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Suppose I have a large table to store ranges of integers. I can do this with two fields:

start|end
  10 |210     (represents 10 to 210)
  5  |55      (represents 5 to 55)

(quick to select by end column), or:

start|length
  10 | 200     (represents 10 to 210)
  5  | 50      (represents 5 to 55)

(quick to select by length column).

What if sometimes I need to select by end, and sometimes by length, and both queries need to be fast? I could store both:

start|length|end
  10 | 200  |210
  5  | 50   |55

But then this is not normalised and everyone has to remember to update both fields, and is just bad design.

I know I can select by start + length or end - start but for a very large table, isn't this extremely slow?

How can I query by calculated values quickly without storing redundant data - or should I just store the extra column?

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1  
Any particular engine? Some support directly indexable computed columns. –  Larry Lustig Oct 8 '12 at 2:59
    
Cosign Larry Lustig. In Oracle, you could create a virtual column and put an index on it. –  eaolson Oct 8 '12 at 3:24
    
@LarryLustig Postgres or MySQL. I'm using the Django ORM. –  Andrew Oct 8 '12 at 3:44

3 Answers 3

Depending on the database type you are using, you might want to use a trigger to calculate the derived field. That way, they can never get out of synch.

This means that the field (length) could be re-calculated every time start or end changes.

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I'd store the length, but I'd make sure the calculation was done in my insert and update sprocs so that as long as everyone uses your sprocs there is no more overhead for them.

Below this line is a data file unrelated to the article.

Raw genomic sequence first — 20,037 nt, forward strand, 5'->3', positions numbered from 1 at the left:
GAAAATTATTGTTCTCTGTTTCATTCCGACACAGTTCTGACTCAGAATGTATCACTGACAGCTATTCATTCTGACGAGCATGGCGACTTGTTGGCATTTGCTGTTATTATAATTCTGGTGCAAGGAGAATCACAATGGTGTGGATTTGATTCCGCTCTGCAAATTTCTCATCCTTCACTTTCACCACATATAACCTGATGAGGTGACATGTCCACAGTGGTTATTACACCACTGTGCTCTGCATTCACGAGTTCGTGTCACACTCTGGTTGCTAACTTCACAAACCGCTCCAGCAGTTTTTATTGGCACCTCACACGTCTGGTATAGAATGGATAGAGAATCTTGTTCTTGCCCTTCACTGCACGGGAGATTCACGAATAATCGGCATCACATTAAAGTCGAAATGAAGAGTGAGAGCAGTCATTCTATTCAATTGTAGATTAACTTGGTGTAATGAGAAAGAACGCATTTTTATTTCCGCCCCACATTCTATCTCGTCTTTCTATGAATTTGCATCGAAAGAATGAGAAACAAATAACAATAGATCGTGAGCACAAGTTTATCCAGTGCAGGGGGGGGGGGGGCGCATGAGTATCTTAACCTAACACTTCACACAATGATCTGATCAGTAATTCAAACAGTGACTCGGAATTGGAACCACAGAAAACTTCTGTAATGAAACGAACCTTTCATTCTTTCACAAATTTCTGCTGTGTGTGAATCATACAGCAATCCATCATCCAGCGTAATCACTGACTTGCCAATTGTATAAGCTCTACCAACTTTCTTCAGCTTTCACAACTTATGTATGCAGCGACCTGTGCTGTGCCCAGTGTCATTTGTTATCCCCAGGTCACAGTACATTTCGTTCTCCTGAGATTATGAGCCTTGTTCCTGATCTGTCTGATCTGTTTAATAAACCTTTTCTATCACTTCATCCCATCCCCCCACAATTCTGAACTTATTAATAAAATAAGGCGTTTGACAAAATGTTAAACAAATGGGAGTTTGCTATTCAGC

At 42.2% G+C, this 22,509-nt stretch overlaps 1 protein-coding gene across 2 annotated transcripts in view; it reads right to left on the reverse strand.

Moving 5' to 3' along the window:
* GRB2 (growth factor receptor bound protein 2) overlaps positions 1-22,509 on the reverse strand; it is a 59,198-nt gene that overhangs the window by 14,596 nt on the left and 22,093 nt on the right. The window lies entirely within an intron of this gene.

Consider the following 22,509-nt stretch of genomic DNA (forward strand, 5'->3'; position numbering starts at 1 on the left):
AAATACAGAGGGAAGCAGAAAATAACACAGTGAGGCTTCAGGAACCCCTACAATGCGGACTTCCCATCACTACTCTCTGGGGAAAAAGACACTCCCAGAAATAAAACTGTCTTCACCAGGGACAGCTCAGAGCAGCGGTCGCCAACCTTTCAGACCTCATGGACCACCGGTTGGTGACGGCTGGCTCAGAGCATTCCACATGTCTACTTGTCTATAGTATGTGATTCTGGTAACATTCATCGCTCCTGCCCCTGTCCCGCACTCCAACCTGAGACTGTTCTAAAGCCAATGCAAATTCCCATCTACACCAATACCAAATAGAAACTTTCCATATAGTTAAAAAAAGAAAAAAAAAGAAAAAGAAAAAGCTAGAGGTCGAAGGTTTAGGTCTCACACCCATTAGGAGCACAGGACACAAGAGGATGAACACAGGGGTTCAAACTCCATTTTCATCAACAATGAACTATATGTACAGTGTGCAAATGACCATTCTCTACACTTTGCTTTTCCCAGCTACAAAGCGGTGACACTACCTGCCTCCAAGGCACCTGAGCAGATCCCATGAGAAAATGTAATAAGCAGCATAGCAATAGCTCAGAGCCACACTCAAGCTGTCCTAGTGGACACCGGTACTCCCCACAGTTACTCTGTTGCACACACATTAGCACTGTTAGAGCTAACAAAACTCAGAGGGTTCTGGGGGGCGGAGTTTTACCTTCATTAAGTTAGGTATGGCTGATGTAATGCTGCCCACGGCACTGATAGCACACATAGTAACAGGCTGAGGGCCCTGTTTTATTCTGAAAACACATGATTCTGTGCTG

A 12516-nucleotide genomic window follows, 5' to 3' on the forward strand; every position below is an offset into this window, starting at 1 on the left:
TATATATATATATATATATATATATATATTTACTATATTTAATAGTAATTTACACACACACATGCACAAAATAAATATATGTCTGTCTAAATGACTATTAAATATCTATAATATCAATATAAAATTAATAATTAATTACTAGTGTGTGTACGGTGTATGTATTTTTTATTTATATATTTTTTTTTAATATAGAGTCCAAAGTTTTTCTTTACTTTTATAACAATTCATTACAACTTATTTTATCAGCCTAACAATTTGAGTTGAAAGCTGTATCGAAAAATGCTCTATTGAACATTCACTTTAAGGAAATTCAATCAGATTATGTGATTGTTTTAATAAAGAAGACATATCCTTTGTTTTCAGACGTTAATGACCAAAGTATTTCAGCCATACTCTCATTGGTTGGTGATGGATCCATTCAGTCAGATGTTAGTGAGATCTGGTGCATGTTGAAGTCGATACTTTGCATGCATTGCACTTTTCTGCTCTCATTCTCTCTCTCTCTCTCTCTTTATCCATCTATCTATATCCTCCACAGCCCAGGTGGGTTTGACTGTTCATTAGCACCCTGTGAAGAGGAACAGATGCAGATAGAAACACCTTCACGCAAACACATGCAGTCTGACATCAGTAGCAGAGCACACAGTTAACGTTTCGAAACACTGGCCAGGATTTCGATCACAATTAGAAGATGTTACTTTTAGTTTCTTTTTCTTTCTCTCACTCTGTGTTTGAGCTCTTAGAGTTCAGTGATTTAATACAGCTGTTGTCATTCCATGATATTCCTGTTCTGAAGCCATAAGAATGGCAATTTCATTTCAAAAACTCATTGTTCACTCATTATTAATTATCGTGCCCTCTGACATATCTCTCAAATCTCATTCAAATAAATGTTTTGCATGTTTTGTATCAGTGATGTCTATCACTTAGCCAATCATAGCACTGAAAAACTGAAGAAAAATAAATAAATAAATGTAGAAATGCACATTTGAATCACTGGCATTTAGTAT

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Unfortunately neither of your target databases support computed columns. I would do the following:

  1. First, determine whether you really have a performance problem. It is true that WHERE end - start = ? will perform more slowly than WHERE length = ?, but you don't define what a "really big table" is in your application, nor what the required performance is. No need to optimize away a problem that may not exist.
  2. Determine whether you can support any latency in your searches. If so, you can add the calculated column to the table but dedicate a separate task, running every five minutes, each hour, or whatever, to fill in the values.
  3. In PostgreSQL you could consider a materialized view, which I believe are supported at the engine level. (See Catcall's comment, below).
  4. Finally, if all else fails, consider using a trigger to maintain the calculated column.
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PostgreSQL doesn't support materialized views in the engine. There are workarounds, all of them more or less satisfactory. Or all more or less unsatisfactory, depending partly on how you first learned about materialized views. –  Mike Sherrill 'Cat Recall' Oct 9 '12 at 13:08
    
Thanks for the correction, I will update my answer to refer readers to your comment. –  Larry Lustig Oct 9 '12 at 13:17

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